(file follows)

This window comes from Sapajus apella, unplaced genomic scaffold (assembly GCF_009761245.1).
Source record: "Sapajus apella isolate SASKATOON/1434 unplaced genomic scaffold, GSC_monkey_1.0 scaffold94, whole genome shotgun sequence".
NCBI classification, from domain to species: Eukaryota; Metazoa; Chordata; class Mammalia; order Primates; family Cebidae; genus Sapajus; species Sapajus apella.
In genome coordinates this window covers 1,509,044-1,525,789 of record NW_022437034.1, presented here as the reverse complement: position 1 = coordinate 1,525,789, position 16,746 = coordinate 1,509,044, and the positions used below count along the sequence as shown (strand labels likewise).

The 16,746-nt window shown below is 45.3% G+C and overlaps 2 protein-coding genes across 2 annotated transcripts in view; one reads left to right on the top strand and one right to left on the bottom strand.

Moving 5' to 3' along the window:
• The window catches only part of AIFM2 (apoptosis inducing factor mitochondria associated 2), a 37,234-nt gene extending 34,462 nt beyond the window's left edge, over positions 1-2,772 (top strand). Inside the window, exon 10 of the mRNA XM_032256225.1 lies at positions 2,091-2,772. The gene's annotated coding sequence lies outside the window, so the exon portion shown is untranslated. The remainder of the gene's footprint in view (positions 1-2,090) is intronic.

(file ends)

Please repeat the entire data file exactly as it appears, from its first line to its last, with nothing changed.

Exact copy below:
This window comes from Sapajus apella, unplaced genomic scaffold (assembly GCF_009761245.1).
Source record: "Sapajus apella isolate SASKATOON/1434 unplaced genomic scaffold, GSC_monkey_1.0 scaffold94, whole genome shotgun sequence".
NCBI classification, from domain to species: Eukaryota; Metazoa; Chordata; class Mammalia; order Primates; family Cebidae; genus Sapajus; species Sapajus apella.
In genome coordinates this window covers 1,509,044-1,525,789 of record NW_022437034.1, presented here as the reverse complement: position 1 = coordinate 1,525,789, position 16,746 = coordinate 1,509,044, and the positions used below count along the sequence as shown (strand labels likewise).

The 16,746-nt window shown below is 45.3% G+C and overlaps 2 protein-coding genes across 2 annotated transcripts in view; one reads left to right on the top strand and one right to left on the bottom strand.

Moving 5' to 3' along the window:
• The window catches only part of AIFM2 (apoptosis inducing factor mitochondria associated 2), a 37,234-nt gene extending 34,462 nt beyond the window's left edge, over positions 1-2,772 (top strand). Inside the window, exon 10 of the mRNA XM_032256225.1 lies at positions 2,091-2,772. The gene's annotated coding sequence lies outside the window, so the exon portion shown is untranslated. The remainder of the gene's footprint in view (positions 1-2,090) is intronic.